I’ve downloaded Zotero (I use the Firefox browser at work) but I haven’t played much with it yet. I attended a free online Menderly tutorial late last year (see this post) and was impressed. However, I can’t download the desktop tool so using at work is not feasible unless I bring in my iPad or my laptop. However, there is a import feature that sits in your bookmarks list. From the website: “Once you’ve located a document you wish to import, you’ll need to click on the bookmark you made earlier on either your bookmarks toolbar, or via your browser’s bookmark menu. Mendeley will then automatically import this document, and the associated PDF file if possible, into your library with the option of taking a webpage snapshot as well.” And get this – it imports from CiteULike! I’ve used the latter – it is just like Delicious (which has changed ownership and has been wonky since). Perhaps I will move our library’s Delicious links to CiteULike (which seems to be more stable) or Menderly. Or both – to cover bases just in case one goes under. Anyway, back to Zotero. I’ve watched a series of short videos by Havard Kennedy School Library & Knowledge Services (USA) that, although of a business slant, are really useful. Click here to get to the YouTube video series. I have a monthly session on the weekly in-service training for nurses which occurs on the ward in the education/clinical room (one was in a room that also functioned as a storeroom). Most wards have them. This month will be referencing and bibliographic management on the renal ward. I plan to show them Zotero.
Category Archives: Collaboration Software
I’ve made a presentation in Google Docs and it is open to everyone – just click on this link. It it a ‘how to’ presentation about searching PubMed’s Clinical Queries using MeSH terms. Please let me know what you think! Is it clear? I’m thinking of using this in our Moodle site. I really like the presentation software in GoogleDocs. There are less template options compared to Microsoft’s PowerPoint (a plus in my opinion) and it seems easier to work with. I’ve used GoogleDocs before Google was revamped. There are some more options now that I haven’t tried out yet. 2 years ago, I was assisting in organising a workshop and a selection of people were to review the submissions. I suggested we all use GoogleDocs to share a common document and add our own comments next to submissions. This worked out well. I tried to do it again with another document this year but it didn’t work out because some people that I invited using their work emails had the document blocked. This was because their organisation was using Gmail as their email client. I didn’t want to have to ask people to create a new account with Google so – once again it was back to Word documents via email.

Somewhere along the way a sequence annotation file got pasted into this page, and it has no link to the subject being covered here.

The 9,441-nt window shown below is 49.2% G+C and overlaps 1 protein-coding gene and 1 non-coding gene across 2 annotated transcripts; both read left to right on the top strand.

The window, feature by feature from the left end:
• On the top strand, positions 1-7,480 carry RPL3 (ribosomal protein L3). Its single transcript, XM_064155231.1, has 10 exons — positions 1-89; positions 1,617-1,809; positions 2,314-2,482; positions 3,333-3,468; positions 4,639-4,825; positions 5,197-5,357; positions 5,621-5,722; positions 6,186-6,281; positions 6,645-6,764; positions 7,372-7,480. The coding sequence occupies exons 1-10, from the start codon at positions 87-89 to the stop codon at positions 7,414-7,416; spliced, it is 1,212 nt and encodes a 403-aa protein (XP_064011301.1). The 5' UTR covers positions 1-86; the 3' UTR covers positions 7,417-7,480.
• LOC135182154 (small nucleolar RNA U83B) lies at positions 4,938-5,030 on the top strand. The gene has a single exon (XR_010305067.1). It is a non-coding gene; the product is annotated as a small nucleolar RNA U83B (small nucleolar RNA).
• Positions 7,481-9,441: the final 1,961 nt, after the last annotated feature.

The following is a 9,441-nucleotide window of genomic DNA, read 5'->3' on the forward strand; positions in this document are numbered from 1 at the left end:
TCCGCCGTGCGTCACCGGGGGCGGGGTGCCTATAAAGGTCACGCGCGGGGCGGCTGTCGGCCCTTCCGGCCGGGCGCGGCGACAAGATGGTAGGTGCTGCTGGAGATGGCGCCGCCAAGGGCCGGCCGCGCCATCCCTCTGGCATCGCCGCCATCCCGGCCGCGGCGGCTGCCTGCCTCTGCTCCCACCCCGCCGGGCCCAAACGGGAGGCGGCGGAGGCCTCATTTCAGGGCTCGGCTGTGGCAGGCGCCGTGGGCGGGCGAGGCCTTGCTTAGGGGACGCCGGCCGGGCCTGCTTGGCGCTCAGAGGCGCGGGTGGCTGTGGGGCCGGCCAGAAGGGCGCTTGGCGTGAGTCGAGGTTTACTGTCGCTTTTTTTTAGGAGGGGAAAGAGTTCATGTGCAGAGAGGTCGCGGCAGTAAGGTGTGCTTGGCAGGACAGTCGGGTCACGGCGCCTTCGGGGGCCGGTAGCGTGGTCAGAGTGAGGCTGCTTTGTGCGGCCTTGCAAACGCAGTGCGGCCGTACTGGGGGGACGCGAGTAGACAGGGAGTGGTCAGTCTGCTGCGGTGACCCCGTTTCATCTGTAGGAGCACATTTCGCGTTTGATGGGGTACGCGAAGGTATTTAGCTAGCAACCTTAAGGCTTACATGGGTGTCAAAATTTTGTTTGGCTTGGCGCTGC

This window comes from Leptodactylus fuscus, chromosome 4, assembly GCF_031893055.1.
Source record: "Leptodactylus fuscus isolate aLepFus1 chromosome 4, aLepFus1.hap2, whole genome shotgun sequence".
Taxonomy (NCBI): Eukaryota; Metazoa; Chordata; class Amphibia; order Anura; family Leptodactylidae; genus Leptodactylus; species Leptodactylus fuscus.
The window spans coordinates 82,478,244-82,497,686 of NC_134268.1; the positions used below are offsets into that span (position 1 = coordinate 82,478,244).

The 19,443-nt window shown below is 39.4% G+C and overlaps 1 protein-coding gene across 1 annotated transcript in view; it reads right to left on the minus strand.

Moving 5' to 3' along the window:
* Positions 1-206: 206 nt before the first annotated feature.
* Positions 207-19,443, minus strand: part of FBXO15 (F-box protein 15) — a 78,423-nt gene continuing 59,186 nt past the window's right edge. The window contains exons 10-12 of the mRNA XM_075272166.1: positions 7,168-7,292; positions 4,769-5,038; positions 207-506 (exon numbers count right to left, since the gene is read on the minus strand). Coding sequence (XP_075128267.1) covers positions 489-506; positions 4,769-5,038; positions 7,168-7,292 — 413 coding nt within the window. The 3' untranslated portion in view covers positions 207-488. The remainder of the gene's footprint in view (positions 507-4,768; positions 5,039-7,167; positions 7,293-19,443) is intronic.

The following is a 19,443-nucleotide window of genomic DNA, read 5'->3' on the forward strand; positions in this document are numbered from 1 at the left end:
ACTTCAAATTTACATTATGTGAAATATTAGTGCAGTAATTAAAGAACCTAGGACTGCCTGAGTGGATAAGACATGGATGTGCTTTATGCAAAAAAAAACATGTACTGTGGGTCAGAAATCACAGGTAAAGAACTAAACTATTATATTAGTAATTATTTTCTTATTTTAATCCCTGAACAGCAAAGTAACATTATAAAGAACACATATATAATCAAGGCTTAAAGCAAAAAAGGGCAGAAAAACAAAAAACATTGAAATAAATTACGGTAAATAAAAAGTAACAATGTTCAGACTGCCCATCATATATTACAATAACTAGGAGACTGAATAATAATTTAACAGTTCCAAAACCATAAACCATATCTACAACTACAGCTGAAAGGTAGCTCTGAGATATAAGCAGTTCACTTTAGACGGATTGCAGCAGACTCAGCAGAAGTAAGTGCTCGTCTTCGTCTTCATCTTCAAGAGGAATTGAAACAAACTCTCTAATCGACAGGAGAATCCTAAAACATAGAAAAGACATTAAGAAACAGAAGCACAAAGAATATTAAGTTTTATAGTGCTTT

Dropbox sounds like a good alternative when GoogleDocs can’t be used.
However, I can’t download this software onto my work computer (IT forbids .exe files to be downloaded) so I will try this service out using my laptops at home.
My first exposure to wikis was when I did an online course (free!) called Dig Deeper with Social Media via PBWorks a few years ago. That is where I also played with GoogleDocs for the first time. This was an interesting concept – running a free course via a wiki where everyone could add comments to the various sections. This could only work with a small number of people though and even then, the updates from PBWorks were a mess. Since then, I’ve experimented with using a wiki (using PBWorks) for a journal club training group at my previous workplace. It took a little while for people to get involved but once they did, it was a success. I’m thinking of doing the same thing at my current workplace. I used a blog as an experimental journal club first, with not much success. I do feel wikis are better for this type of activity.
Library Day in the Life Project: Something really fun to do and to read! This project gives a great overview as to the variety of library jobs and what is a typical (or not so typical) day. My contribution will be added in January 2012.
Library Routes Project: A bit like CPD23 Thing 10, but can be in greater detail. I’ve enjoyed reading articles (posts) in this wiki, and I’ll be adding my story very soon!